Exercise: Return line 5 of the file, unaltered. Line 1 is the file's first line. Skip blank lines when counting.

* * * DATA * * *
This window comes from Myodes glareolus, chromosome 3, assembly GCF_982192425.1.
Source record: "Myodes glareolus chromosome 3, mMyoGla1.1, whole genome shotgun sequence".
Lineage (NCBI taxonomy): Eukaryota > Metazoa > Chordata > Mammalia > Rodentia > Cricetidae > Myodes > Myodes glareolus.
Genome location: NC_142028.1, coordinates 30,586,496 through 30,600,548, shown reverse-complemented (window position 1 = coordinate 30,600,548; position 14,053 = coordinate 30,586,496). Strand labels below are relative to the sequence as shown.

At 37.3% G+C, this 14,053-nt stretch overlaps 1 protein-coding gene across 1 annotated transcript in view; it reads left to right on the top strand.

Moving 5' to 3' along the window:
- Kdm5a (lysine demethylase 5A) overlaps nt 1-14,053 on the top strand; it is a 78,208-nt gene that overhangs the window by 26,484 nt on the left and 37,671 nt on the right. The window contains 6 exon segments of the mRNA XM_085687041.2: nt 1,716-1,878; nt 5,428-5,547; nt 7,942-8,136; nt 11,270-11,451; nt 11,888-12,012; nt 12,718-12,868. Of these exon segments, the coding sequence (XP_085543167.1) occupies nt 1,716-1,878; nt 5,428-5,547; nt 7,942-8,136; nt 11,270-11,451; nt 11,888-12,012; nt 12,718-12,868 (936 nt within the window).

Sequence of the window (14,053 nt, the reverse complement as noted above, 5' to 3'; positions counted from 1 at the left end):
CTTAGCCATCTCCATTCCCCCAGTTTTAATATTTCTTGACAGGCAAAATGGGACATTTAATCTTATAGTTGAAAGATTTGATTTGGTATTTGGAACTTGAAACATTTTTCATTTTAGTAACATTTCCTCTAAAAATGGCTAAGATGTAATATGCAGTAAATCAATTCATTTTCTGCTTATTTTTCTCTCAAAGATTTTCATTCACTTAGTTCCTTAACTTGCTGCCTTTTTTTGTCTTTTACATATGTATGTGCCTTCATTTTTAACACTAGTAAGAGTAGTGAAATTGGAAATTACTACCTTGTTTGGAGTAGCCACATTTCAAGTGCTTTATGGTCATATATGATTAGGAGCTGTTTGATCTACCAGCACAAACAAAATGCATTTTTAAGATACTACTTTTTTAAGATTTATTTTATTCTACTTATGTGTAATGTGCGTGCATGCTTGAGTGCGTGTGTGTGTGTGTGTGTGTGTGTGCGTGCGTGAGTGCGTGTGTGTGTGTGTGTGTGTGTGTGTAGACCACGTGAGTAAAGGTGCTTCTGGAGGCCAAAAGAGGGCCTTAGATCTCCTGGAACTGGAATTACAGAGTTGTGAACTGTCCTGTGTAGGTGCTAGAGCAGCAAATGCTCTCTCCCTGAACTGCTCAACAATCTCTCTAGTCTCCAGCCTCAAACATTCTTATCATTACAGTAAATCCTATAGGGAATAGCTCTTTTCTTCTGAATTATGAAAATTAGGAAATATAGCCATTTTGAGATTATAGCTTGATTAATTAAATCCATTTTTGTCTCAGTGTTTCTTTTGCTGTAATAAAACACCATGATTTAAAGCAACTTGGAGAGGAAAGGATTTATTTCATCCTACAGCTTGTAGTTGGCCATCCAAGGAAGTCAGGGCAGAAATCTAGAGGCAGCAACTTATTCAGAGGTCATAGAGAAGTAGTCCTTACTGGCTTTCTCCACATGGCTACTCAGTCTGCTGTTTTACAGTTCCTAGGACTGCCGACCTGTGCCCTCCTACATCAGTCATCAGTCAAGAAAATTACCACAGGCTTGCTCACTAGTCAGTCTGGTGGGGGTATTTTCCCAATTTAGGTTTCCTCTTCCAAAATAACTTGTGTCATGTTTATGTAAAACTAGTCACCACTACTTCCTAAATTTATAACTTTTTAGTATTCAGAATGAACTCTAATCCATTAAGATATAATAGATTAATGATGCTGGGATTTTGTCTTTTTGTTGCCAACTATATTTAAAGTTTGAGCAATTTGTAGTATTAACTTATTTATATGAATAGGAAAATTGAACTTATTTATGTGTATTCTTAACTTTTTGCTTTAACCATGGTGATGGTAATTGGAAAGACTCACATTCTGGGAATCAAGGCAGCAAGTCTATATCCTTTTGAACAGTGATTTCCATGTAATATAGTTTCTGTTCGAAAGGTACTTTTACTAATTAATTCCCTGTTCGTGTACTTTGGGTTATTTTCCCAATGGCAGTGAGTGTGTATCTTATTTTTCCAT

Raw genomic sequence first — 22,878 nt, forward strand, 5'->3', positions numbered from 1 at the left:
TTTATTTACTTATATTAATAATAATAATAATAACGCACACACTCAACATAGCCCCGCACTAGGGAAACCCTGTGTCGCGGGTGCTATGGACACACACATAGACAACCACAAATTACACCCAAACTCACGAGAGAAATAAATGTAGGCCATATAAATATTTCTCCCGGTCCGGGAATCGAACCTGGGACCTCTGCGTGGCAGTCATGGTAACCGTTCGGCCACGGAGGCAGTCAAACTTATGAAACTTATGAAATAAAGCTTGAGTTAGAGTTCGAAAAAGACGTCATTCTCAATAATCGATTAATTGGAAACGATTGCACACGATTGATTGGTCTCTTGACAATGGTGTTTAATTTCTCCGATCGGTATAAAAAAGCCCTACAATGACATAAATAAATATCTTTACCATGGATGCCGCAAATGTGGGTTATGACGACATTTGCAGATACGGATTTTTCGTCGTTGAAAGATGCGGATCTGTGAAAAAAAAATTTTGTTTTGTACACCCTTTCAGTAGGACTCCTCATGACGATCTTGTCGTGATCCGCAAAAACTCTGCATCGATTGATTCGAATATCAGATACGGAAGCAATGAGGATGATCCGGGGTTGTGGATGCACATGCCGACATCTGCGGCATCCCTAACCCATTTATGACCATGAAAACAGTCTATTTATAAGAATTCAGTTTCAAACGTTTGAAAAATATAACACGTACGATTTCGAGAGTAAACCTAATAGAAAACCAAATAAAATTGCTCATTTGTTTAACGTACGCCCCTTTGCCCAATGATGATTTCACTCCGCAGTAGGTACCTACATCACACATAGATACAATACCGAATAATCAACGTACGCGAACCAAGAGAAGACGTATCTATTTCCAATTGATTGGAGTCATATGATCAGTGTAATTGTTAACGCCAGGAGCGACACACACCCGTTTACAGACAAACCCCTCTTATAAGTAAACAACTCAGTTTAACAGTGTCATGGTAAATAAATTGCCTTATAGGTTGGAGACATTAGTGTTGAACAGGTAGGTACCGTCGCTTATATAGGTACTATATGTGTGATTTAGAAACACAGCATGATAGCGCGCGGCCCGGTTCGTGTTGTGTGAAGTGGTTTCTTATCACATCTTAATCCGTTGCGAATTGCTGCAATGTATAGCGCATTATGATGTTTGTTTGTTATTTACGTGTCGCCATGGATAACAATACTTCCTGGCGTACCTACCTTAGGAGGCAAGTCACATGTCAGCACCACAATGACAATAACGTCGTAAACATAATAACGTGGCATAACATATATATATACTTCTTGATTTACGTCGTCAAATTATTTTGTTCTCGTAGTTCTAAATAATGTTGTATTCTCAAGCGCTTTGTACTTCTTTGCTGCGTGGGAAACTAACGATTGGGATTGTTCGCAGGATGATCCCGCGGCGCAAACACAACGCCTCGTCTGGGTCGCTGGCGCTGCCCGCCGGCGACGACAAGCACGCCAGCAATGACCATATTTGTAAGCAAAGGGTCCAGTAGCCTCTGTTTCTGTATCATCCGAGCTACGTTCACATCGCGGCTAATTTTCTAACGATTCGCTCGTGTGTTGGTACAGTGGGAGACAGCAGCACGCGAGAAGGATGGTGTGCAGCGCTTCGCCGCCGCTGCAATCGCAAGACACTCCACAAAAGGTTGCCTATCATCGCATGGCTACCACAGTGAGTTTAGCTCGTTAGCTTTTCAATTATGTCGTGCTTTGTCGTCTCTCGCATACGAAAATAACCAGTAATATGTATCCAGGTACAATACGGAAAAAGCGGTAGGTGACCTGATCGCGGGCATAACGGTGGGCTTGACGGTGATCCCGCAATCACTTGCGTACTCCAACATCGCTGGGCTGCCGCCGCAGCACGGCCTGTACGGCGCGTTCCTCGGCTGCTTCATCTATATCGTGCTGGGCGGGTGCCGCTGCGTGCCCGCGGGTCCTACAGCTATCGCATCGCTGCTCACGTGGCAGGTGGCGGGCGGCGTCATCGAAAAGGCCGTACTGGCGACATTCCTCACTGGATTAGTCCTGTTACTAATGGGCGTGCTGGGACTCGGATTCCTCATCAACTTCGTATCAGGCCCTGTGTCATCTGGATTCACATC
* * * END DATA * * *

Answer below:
At 37.3% G+C, this 14,053-nt stretch overlaps 1 protein-coding gene across 1 annotated transcript in view; it reads left to right on the top strand.